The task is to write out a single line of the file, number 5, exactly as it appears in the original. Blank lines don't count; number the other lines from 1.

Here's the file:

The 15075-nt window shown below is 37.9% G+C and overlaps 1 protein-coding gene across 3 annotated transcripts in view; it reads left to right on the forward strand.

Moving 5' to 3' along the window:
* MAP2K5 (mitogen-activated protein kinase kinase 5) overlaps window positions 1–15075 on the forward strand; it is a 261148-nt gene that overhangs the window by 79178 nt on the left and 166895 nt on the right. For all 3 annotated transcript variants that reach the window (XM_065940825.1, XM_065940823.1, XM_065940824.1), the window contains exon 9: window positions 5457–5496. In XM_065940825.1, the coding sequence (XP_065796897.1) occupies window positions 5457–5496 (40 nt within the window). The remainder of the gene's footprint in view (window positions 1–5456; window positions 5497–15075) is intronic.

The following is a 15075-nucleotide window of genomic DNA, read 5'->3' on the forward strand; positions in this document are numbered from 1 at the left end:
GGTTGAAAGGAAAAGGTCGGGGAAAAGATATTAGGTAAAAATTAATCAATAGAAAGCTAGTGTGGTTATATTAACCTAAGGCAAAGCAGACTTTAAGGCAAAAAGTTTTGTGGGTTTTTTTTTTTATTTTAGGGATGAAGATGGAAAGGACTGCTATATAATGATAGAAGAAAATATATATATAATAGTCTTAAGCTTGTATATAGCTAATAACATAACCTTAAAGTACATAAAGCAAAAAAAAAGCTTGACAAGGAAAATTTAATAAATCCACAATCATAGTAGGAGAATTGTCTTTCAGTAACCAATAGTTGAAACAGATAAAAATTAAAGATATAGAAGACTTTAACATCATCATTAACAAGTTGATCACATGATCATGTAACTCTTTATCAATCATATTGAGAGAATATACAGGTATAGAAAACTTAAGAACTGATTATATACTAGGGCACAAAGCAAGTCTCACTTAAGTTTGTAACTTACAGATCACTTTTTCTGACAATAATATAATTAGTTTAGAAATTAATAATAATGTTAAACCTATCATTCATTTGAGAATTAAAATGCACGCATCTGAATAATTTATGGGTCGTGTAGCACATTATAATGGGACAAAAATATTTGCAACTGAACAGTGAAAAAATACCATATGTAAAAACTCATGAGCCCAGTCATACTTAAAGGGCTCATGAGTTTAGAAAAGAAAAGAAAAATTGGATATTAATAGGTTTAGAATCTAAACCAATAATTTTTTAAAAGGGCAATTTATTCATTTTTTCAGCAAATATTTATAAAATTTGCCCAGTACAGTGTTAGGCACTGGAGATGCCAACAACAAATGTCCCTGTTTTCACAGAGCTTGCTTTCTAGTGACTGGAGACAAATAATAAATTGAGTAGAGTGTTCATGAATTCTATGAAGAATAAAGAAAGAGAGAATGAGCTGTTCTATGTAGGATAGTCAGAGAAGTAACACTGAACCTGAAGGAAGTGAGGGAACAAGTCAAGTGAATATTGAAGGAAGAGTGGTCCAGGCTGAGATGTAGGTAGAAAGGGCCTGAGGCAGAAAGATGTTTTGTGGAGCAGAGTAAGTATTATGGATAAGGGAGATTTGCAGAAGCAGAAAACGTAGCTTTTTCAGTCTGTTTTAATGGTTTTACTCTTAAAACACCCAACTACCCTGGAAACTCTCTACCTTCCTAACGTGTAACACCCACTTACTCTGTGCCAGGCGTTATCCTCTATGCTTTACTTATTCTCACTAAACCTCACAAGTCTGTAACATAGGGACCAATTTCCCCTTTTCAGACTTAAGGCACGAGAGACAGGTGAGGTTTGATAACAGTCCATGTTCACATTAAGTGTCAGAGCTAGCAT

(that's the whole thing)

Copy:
GGTTGAAAGGAAAAGGTCGGGGAAAAGATATTAGGTAAAAATTAATCAATAGAAAGCTAGTGTGGTTATATTAACCTAAGGCAAAGCAGACTTTAAGGCAAAAAGTTTTGTGGGTTTTTTTTTTTATTTTAGGGATGAAGATGGAAAGGACTGCTATATAATGATAGAAGAAAATATATATATAATAGTCTTAAGCTTGTATATAGCTAATAACATAACCTTAAAGTACATAAAGCAAAAAAAAAGCTTGACAAGGAAAATTTAATAAATCCACAATCATAGTAGGAGAATTGTCTTTCAGTAACCAATAGTTGAAACAGATAAAAATTAAAGATATAGAAGACTTTAACATCATCATTAACAAGTTGATCACATGATCATGTAACTCTTTATCAATCATATTGAGAGAATATACAGGTATAGAAAACTTAAGAACTGATTATATACTAGGGCACAAAGCAAGTCTCACTTAAGTTTGTAACTTACAGATCACTTTTTCTGACAATAATATAATTAGTTTAGAAATTAATAATAATGTTAAACCTATCATTCATTTGAGAATTAAAATGCACGCATCTGAATAATTTATGGGTCGTGTAGCACATTATAATGGGACAAAAATATTTGCAACTGAACAGTGAAAAAATACCATATGTAAAAACTCATGAGCCCAGTCATACTTAAAGGGCTCATGAGTTTAGAAAAGAAAAGAAAAATTGGATATTAATAGGTTTAGAATCTAAACCAATAATTTTTTAAAAGGGCAATTTATTCATTTTTTCAGCAAATATTTATAAAATTTGCCCAGTACAGTGTTAGGCACTGGAGATGCCAACAACAAATGTCCCTGTTTTCACAGAGCTTGCTTTCTAGTGACTGGAGACAAATAATAAATTGAGTAGAGTGTTCATGAATTCTATGAAGAATAAAGAAAGAGAGAATGAGCTGTTCTATGTAGGATAGTCAGAGAAGTAACACTGAACCTGAAGGAAGTGAGGGAACAAGTCAAGTGAATATTGAAGGAAGAGTGGTCCAGGCTGAGATGTAGGTAGAAAGGGCCTGAGGCAGAAAGATGTTTTGTGGAGCAGAGTAAGTATTATGGATAAGGGAGATTTGCAGAAGCAGAAAACGTAGCTTTTTCAGTCTGTTTTAATGGTTTTACTCTTAAAACACCCAACTACCCTGGAAACTCTCTACCTTCCTAACGTGTAACACCCACTTACTCTGTGCCAGGCGTTATCCTCTATGCTTTACTTATTCTCACTAAACCTCACAAGTCTGTAACATAGGGACCAATTTCCCCTTTTCAGACTTAAGGCACGAGAGACAGGTGAGGTTTGATAACAGTCCATGTTCACATTAAGTGTCAGAGCTAGCAT